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Key Number: HS 63205
Site Name: Mayerthorpe - Federal Grain Co. Elevator / Alberta Wheat Pool Grain Elevator
Other Names:
Site Type: 0416 - Mercantile/Commercial: Storage Elevator


ATS Legal Description:
Twp Rge Mer
57 8 5

Address: 4715 - 52 Avenue
Number: N/A
Street: 47
Avenue: 52
Town: Mayerthorpe
Near Town:


Type Number Date View


Style: Single Composite Wood Elevator
Plan Shape:
Superstructure Cover:
Roof Structure:
Roof Cover:
Exterior Codes:
Exterior: N/A
Interior: N/A
Environment: N/A
Condition: N/A
Alterations: N/A


Construction: Construction Date:
Construction Started
Usage: Usage Date:
Grain Elevator

Owner: Owner Date:

Architect: N/A
Builder: N/A
Craftsman: N/A
History: Annex built in 1959.


HISTORICAL CONTEXT: When the Canadian Northern Railway arrived at the site of Sangudo in 1913, much land to the northwest across the Pembina River was opened up for homesteading. When the CNoR crossed the Pembina in 1920 and made its way to Whitecourt the following year, much more land became viable for agricultural settlement. As the rail grade was built, the small stores and post offices in the area called Greencourt, Rochefort, and Mayerthorpe disappeared, with new communities with the same names springing up along the rail line. Of these, the largest to emerge was Mayerthorpe, which remained a hamlet until incorporated as a village in 1927.

Though a small community, Mayerthorpe served a large hinterland of agricultural and lumbering interests. The first grain elevator actually preceded the arrival of the first train, this being a 25,000 bushel structure constructed by the Alberta Pacific Grain Company in 1920. In 1926, a 30 bushel Northern Grain Company elevator was constructed, and in 1928, five years after the founding of the Alberta Wheat Pool, the Pool built a 35,000 structure in Mayerthorpe. This was destroyed by fire the following year, but was immediately rebuilt, with a 35,000 bushel annex constructed in 1940.

The Wheat Pool elevator reflected the Mayerthorpe farmers' participation in the provincial farmers' co-operative movement in Alberta, represented by the United Farmers of Alberta. Co-operative grain marketing had long been promoted by the UFA's Henry Wise Wood. A major complaint of the farmers had been the control exercised by independent grain companies which could fix prices at their will. As a result of this, and the extreme fluctuations in the international demand for grain, farmers had often gone from prosperity to bust within short periods of time. According to Wood, the answer lay in a co-operative through which farmers could pool their grain and have it sold at opportune times and share equally in the profits. He managed to convince the UFA of this, and, when the Alberta Wheat Pool was formed in 1923, Wood became its first president. Before long, Alberta Wheat Pool elevators were to be found in most farming communities which had rail access. They eventually became the largest grain company in the province.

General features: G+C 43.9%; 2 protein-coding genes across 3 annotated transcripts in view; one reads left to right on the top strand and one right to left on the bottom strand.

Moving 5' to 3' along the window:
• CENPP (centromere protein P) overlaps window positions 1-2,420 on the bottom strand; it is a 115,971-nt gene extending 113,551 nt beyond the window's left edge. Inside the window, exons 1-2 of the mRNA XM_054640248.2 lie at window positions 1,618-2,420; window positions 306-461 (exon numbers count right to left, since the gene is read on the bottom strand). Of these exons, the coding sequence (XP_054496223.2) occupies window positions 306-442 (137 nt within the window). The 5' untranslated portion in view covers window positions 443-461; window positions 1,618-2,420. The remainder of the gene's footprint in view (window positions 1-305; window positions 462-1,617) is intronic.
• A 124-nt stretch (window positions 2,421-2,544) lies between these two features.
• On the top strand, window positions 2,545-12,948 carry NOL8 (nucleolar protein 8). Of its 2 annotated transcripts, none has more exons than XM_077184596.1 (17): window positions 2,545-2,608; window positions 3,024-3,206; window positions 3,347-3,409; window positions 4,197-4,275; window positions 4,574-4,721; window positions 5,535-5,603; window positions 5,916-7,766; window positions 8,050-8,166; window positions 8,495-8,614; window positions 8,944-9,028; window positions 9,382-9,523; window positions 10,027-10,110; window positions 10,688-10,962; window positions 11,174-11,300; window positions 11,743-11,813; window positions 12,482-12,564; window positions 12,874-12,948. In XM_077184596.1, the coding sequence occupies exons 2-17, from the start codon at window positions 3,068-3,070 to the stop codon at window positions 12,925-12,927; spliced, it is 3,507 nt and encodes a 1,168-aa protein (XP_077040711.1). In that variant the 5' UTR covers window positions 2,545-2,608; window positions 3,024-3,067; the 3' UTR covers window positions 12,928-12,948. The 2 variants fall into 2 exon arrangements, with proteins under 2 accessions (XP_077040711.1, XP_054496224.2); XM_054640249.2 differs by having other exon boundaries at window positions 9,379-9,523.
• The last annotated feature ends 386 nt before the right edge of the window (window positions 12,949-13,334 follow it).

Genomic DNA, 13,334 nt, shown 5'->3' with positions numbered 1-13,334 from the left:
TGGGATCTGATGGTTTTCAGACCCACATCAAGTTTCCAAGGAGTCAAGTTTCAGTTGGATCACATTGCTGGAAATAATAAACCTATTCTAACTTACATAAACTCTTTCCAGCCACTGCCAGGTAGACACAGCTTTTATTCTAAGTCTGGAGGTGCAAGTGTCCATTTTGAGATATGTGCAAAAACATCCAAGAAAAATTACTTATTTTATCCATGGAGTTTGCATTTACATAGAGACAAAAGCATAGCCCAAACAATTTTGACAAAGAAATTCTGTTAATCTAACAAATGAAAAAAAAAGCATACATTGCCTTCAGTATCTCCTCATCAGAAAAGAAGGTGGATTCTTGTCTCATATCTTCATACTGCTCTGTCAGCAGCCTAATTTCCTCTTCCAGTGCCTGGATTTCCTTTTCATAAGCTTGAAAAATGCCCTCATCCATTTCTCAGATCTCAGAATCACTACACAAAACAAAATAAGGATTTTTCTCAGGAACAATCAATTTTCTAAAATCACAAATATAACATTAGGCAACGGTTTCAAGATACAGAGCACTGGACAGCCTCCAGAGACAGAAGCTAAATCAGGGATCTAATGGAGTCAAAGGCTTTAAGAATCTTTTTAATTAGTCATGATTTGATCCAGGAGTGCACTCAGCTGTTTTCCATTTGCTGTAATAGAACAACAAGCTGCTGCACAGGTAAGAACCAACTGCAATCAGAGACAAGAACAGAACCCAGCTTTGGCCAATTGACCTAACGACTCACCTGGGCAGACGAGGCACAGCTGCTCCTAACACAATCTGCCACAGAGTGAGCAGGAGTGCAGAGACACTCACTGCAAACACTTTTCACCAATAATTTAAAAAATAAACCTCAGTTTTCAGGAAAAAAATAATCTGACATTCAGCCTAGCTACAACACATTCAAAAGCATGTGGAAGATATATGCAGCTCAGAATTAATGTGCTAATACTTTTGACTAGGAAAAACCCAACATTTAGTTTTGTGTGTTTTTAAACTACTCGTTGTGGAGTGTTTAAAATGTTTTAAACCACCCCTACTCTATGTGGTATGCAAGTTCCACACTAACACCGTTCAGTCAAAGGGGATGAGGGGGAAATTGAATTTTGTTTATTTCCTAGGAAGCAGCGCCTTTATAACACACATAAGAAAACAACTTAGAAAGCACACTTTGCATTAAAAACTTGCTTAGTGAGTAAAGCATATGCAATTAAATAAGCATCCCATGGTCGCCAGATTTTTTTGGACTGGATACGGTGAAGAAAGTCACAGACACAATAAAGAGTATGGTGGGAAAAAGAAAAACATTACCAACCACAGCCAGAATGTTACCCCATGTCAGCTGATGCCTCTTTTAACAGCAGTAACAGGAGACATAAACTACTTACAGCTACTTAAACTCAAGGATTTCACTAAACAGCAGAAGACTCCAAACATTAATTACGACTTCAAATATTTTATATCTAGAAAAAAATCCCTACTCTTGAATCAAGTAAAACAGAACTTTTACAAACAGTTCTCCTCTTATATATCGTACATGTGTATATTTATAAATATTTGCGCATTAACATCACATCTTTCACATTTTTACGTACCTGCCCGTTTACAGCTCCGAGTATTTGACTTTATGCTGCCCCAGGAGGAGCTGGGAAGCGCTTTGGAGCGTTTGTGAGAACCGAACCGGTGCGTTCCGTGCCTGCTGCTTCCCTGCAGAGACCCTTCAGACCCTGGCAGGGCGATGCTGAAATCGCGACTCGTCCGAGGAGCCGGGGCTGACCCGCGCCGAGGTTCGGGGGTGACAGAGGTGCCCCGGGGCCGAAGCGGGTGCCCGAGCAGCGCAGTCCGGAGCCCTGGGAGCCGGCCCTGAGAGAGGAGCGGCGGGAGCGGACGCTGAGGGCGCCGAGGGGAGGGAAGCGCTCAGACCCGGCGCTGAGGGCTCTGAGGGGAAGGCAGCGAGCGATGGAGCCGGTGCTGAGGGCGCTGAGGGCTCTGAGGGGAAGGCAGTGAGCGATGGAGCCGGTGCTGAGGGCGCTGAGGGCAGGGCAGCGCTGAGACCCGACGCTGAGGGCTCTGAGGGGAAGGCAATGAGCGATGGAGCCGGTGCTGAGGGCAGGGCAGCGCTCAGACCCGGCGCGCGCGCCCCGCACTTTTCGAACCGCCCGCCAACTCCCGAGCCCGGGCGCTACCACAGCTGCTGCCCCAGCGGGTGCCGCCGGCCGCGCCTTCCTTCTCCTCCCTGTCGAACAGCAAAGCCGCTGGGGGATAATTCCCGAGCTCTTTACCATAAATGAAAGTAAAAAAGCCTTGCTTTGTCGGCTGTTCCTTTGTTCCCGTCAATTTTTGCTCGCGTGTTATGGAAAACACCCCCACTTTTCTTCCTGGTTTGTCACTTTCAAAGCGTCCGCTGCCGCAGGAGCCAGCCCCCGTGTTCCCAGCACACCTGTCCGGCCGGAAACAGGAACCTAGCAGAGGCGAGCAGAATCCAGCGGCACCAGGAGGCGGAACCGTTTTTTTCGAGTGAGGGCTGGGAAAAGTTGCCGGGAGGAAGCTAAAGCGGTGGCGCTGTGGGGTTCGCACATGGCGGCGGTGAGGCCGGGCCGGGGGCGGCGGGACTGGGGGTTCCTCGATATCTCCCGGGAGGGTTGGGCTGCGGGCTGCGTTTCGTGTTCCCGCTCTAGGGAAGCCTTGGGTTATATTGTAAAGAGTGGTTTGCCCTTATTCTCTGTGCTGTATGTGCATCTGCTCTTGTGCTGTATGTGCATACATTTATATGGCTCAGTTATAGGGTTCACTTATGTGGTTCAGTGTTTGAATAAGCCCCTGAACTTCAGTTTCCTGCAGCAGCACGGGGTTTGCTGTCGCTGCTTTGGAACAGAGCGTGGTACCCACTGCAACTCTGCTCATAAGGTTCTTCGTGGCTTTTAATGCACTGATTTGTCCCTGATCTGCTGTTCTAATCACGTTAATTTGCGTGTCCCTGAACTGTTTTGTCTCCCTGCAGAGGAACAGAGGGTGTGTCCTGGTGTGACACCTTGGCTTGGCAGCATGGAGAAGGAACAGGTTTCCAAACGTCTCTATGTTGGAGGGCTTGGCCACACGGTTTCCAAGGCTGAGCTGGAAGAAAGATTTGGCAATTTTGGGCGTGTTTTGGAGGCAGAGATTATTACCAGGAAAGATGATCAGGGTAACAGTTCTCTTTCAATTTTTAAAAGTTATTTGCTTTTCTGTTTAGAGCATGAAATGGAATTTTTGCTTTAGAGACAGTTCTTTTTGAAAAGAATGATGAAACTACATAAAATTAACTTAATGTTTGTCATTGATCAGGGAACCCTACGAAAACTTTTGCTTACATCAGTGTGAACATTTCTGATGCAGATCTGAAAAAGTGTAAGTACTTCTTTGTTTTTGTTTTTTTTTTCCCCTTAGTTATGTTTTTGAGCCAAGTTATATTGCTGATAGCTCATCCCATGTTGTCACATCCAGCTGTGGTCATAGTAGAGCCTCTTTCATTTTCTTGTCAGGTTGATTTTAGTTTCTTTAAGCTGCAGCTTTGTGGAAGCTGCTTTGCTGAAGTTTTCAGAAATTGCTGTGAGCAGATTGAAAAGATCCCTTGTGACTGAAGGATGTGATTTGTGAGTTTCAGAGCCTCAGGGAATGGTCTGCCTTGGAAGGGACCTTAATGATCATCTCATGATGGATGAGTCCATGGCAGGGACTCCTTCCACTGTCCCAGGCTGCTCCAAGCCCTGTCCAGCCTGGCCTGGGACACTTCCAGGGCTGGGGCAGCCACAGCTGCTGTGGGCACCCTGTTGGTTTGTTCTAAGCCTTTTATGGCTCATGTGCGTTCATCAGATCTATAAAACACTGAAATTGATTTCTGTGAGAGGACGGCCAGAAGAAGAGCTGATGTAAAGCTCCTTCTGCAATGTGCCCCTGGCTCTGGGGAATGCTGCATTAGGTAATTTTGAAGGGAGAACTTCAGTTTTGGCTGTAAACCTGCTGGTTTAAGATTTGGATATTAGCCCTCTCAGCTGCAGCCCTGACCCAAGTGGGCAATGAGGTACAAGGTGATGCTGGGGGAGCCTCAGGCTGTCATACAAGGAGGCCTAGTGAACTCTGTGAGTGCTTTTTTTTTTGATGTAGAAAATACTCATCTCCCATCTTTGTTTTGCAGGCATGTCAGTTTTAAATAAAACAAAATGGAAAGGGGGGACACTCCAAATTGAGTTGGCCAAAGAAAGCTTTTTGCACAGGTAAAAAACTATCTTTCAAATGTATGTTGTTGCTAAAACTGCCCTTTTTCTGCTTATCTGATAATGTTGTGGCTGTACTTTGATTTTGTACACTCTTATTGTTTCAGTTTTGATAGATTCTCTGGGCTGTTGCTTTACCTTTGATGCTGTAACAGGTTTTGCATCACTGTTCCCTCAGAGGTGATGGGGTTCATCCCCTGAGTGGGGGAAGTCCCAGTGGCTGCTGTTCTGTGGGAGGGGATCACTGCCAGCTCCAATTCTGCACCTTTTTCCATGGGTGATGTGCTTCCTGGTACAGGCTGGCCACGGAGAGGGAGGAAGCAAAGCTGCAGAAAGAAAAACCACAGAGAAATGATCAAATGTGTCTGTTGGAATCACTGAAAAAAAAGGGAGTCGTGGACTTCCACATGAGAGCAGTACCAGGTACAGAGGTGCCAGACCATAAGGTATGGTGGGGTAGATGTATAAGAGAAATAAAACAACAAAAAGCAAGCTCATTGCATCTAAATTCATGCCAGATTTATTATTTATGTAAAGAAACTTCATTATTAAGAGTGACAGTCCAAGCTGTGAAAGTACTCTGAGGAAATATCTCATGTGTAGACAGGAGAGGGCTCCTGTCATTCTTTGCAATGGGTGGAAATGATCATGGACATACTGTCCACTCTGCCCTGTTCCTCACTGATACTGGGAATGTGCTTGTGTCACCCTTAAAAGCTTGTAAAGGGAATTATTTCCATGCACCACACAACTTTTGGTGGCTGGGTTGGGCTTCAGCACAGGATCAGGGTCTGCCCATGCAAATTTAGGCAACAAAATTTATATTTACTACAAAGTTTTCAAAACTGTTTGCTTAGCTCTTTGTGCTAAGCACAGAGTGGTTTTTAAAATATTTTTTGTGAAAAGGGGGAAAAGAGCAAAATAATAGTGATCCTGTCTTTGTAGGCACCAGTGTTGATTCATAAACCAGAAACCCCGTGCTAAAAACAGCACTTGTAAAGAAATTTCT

In 1966, the Pool constructed a new 53,000 bushel elevator in Mayerthorpe with a 60,000 bushel annex. A few years later, the 1929 Pool elevator was demolished. By this time, the only local competition was from the Federal Grain Company, which maintained two elevators. The Pool elevators however had proven more popular. A report from the publicity department of the Pool indicates that 7,569,152 bushels were handled by this company from Mayerthorpe between 1932 and 1977. In 1976-77 alone, 645,686 bushels were reported to have been handled. In recent times, however, the elevator went into disuse, the result of improved highway transportation and large concrete grain elevators springing up in centralized locations. The 1966 Pool elevator and annex managed to survive however, and has been taken over by the Country Elevator Society which is seeking to have it designated a provincial historic site.

HISTORICAL SIGNIFICANCE: The historical significance of the Alberta Wheat Pool grain elevator in Mayerthorpe lies in its provision of structural evidence of the method of storing and marketing grain in a northern prairie setting during the mid 20th century. The structure is also important in representing the Alberta Wheat Pool, the farmers co-operative which dominated the economy of rural Alberta for much of the 20th century.


RESOURCE Mayerthorpe Grain Elevator
ADDRESS 4715 - 52 Avenue, Mayerthorpe
BUILT 1966